Pressure is mounting on Australian prime minister Anthony Albanese to reconsider the country’s opposition to nuclear energy as part of the transition to achieving net-zero emissions by 2050.

The recent commitment by more than 20 countries to triple their nuclear capacity at the COP28 summit in Dubai has reignited the discussion around the role of nuclear energy in Australia. French president Emmanuel Macron (pictured above) has called on Australia to lift its nuclear energy ban. Macron asserts that Australia cannot achieve a net zero power grid without nuclear.

Advocates argue that introducing nuclear power could protect jobs in heavy industries during the shift away from fossil fuels. However, Australia has outlawed nuclear power since 1999. Australia’s nuclear ban was motivated by the government’s desire to protect the nation’s biodiversity.

Despite significant investment in renewable projects and infrastructure, Australia is not currently on track to meet its legislated 2030 climate targets. Greenhouse gas emissions have increased over the past year.

By contrast, Macron’s France cut CO2 emissions by 8.5% in 2022.

Macron has made nuclear expansion a major priority of his administration. Earlier this year, Macron abandoned a previous government’s pledge to cut nuclear’s share of French electricity production from 70% to 50%. In October, Macron traveled to Central Asia in an attempt to obtain uranium for the country’s nuclear reactors.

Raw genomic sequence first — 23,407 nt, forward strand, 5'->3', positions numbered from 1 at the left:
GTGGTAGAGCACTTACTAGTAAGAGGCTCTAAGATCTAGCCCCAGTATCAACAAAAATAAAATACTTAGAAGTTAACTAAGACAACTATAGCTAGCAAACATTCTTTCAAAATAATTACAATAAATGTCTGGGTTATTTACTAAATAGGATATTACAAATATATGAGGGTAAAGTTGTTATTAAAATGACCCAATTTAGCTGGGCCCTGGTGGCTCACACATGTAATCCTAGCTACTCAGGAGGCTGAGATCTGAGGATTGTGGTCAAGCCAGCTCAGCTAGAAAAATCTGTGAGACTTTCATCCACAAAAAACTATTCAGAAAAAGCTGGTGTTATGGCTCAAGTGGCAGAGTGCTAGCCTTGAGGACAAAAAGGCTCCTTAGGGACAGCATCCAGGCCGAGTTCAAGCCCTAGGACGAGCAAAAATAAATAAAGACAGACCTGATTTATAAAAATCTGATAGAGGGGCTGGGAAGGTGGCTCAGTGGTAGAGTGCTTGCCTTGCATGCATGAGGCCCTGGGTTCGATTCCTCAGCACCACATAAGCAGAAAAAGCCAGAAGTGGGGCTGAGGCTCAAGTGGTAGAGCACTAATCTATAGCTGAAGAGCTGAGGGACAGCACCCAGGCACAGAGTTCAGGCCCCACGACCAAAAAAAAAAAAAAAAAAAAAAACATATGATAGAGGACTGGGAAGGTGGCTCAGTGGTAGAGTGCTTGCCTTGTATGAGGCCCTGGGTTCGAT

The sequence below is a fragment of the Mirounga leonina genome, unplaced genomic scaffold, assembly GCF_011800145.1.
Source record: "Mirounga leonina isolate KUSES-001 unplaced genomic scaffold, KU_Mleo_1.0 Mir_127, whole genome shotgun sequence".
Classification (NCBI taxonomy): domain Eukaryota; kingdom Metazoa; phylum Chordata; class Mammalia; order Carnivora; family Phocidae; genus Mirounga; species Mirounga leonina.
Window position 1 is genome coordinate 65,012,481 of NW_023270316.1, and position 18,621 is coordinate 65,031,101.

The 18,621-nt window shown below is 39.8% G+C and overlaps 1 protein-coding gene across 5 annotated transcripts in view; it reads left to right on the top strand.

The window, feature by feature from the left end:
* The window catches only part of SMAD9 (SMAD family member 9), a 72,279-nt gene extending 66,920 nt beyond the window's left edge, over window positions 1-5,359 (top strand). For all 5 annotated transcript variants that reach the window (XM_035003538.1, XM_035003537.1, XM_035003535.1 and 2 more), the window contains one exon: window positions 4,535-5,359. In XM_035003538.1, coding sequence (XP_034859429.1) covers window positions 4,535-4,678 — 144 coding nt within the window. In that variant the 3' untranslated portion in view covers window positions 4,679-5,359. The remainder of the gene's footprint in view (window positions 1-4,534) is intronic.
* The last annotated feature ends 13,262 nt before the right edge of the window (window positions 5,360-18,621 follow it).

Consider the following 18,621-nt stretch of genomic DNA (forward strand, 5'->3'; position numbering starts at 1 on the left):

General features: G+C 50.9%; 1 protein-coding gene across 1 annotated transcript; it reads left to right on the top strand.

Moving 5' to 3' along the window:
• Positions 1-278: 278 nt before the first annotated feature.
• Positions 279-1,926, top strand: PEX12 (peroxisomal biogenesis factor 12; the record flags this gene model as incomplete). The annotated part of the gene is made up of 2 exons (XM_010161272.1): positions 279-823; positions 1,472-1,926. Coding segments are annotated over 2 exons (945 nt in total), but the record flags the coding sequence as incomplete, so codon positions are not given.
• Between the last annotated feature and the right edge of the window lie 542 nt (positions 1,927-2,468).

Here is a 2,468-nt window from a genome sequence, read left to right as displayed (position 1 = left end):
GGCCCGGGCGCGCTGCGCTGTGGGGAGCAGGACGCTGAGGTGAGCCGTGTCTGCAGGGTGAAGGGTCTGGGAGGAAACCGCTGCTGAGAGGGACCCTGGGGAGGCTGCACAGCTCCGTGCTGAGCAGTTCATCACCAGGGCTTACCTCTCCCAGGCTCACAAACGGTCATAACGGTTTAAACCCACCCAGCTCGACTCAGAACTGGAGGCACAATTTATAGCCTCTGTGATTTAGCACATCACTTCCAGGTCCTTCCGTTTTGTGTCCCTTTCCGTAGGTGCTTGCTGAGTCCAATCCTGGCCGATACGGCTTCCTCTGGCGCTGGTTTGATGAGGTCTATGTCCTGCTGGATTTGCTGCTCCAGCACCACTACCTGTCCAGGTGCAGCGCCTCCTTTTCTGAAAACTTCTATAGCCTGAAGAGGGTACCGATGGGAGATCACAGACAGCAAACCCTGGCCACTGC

According to Nikkei, Australia’s Albanese government has approved multiple fossil fuel projects since taking office. At the same time, the government has maintained that nuclear power is not the solution for decarbonizing Australia’s economy.

Treasurer Jim Chalmers dismissed Macron’s remarks on Australia’s nuclear ban. Chalmers told reporters that the economics of nuclear aren’t favorable.

There are also doubts among certain business organizations, like the Australian Industry Group (Ai Group). While Ai Group doesn’t oppose nuclear energy in principle, it believes that nuclear is not economically viable in Australia based on the current evidence.

According to CSIRO, the Australian government’s scientific research body, a major limitation of nuclear power is that it takes a long time to build nuclear plants. The typical nuclear reactor takes 7.5 years to build. CSIRO believes that even if Australia were to start building nuclear plants today, it would be too little, too late to stop catastrophic climate change.

Image Source: Emmanuel Macron